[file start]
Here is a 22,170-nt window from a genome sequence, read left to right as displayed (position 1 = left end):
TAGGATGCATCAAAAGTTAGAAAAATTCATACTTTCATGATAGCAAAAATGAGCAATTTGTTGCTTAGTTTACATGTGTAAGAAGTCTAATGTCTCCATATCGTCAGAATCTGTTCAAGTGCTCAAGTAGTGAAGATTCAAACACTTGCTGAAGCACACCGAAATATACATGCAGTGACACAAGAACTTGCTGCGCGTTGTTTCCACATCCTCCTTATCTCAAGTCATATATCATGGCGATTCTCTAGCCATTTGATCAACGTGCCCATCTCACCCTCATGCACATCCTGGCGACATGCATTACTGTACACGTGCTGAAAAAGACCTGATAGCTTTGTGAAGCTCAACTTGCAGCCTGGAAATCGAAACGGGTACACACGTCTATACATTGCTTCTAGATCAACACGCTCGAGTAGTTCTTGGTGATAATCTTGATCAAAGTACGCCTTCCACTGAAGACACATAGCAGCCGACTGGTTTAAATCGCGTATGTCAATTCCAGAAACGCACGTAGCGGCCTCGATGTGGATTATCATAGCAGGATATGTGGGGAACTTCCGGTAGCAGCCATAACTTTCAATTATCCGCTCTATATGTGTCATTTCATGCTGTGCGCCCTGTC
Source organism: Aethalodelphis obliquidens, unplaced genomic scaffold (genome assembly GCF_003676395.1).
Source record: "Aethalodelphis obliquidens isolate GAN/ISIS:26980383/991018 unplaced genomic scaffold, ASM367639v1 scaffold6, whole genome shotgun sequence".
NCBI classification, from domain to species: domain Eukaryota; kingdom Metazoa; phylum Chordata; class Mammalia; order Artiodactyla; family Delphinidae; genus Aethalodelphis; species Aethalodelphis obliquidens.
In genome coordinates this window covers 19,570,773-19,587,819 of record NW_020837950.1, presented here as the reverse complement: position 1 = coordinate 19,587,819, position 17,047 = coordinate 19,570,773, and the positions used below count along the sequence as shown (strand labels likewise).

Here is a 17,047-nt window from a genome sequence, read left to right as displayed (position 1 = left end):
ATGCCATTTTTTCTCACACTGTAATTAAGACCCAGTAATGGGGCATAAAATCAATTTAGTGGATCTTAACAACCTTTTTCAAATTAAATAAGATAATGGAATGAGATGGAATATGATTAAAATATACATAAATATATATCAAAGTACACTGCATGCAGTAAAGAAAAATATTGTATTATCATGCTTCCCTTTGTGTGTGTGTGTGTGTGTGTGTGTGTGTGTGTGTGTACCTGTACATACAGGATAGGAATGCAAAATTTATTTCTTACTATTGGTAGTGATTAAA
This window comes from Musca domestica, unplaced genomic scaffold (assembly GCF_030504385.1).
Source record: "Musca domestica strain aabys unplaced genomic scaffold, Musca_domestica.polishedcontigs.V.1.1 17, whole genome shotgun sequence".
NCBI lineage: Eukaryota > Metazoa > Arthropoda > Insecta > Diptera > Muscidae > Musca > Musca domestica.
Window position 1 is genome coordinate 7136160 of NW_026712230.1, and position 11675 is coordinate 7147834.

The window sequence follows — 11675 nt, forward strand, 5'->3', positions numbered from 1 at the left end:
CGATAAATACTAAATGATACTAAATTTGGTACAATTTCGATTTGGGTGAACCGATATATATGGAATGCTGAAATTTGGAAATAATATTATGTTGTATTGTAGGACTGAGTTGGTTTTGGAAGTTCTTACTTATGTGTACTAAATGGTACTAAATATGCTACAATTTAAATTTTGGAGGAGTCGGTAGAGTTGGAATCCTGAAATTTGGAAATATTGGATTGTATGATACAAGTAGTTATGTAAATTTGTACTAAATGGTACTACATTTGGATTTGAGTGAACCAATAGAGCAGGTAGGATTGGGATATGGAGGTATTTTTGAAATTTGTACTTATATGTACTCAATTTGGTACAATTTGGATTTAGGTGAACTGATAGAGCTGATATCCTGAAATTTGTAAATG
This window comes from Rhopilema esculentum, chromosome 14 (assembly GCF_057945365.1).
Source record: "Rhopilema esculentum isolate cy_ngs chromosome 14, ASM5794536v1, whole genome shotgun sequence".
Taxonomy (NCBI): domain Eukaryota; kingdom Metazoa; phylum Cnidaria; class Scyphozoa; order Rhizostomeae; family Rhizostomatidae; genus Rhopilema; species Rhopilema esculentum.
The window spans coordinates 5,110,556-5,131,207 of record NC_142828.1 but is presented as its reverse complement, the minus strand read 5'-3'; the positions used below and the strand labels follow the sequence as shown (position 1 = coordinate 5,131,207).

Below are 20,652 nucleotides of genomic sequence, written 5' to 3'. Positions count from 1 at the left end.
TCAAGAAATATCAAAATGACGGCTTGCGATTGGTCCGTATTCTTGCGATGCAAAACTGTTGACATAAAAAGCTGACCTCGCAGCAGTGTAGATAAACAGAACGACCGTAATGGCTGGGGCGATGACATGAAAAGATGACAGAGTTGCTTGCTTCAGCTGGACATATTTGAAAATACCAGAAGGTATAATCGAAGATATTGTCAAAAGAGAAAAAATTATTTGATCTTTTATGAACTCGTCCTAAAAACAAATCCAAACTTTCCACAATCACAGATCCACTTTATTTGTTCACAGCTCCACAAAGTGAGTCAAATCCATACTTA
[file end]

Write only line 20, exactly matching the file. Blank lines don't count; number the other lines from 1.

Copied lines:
TCAAGAAATATCAAAATGACGGCTTGCGATTGGTCCGTATTCTTGCGATGCAAAACTGTTGACATAAAAAGCTGACCTCGCAGCAGTGTAGATAAACAGAACGACCGTAATGGCTGGGGCGATGACATGAAAAGATGACAGAGTTGCTTGCTTCAGCTGGACATATTTGAAAATACCAGAAGGTATAATCGAAGATATTGTCAAAAGAGAAAAAATTATTTGATCTTTTATGAACTCGTCCTAAAAACAAATCCAAACTTTCCACAATCACAGATCCACTTTATTTGTTCACAGCTCCACAAAGTGAGTCAAATCCATACTTA